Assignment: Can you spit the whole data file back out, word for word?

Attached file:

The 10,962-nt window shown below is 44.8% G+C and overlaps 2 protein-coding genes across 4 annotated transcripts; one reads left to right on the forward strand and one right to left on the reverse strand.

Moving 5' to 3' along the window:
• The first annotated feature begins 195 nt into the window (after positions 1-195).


The 10,962-nt window shown below is 44.8% G+C and overlaps 2 protein-coding genes across 4 annotated transcripts; one reads left to right on the forward strand and one right to left on the reverse strand.

Moving 5' to 3' along the window:
• The first annotated feature begins 195 nt into the window (after positions 1-195).